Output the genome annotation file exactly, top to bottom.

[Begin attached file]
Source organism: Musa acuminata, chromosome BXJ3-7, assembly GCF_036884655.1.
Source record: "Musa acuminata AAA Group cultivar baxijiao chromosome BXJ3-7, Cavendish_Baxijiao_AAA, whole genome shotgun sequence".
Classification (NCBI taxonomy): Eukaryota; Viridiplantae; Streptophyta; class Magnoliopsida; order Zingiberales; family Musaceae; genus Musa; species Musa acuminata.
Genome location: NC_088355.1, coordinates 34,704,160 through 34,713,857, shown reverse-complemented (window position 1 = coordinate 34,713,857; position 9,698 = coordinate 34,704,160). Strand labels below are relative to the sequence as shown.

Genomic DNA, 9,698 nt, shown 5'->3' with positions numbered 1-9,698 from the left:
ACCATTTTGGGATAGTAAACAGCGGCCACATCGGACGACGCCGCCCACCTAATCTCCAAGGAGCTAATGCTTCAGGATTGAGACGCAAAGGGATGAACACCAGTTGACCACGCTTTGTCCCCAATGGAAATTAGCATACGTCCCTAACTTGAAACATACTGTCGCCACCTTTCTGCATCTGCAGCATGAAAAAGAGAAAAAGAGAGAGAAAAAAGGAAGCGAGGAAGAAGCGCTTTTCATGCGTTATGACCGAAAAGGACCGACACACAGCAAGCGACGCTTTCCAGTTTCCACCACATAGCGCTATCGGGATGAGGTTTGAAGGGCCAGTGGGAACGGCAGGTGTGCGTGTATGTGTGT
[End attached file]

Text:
Source organism: Musa acuminata, chromosome BXJ3-7, assembly GCF_036884655.1.
Source record: "Musa acuminata AAA Group cultivar baxijiao chromosome BXJ3-7, Cavendish_Baxijiao_AAA, whole genome shotgun sequence".
Classification (NCBI taxonomy): Eukaryota; Viridiplantae; Streptophyta; class Magnoliopsida; order Zingiberales; family Musaceae; genus Musa; species Musa acuminata.
Genome location: NC_088355.1, coordinates 34,704,160 through 34,713,857, shown reverse-complemented (window position 1 = coordinate 34,713,857; position 9,698 = coordinate 34,704,160). Strand labels below are relative to the sequence as shown.

Genomic DNA, 9,698 nt, shown 5'->3' with positions numbered 1-9,698 from the left:
ACCATTTTGGGATAGTAAACAGCGGCCACATCGGACGACGCCGCCCACCTAATCTCCAAGGAGCTAATGCTTCAGGATTGAGACGCAAAGGGATGAACACCAGTTGACCACGCTTTGTCCCCAATGGAAATTAGCATACGTCCCTAACTTGAAACATACTGTCGCCACCTTTCTGCATCTGCAGCATGAAAAAGAGAAAAAGAGAGAGAAAAAAGGAAGCGAGGAAGAAGCGCTTTTCATGCGTTATGACCGAAAAGGACCGACACACAGCAAGCGACGCTTTCCAGTTTCCACCACATAGCGCTATCGGGATGAGGTTTGAAGGGCCAGTGGGAACGGCAGGTGTGCGTGTATGTGTGT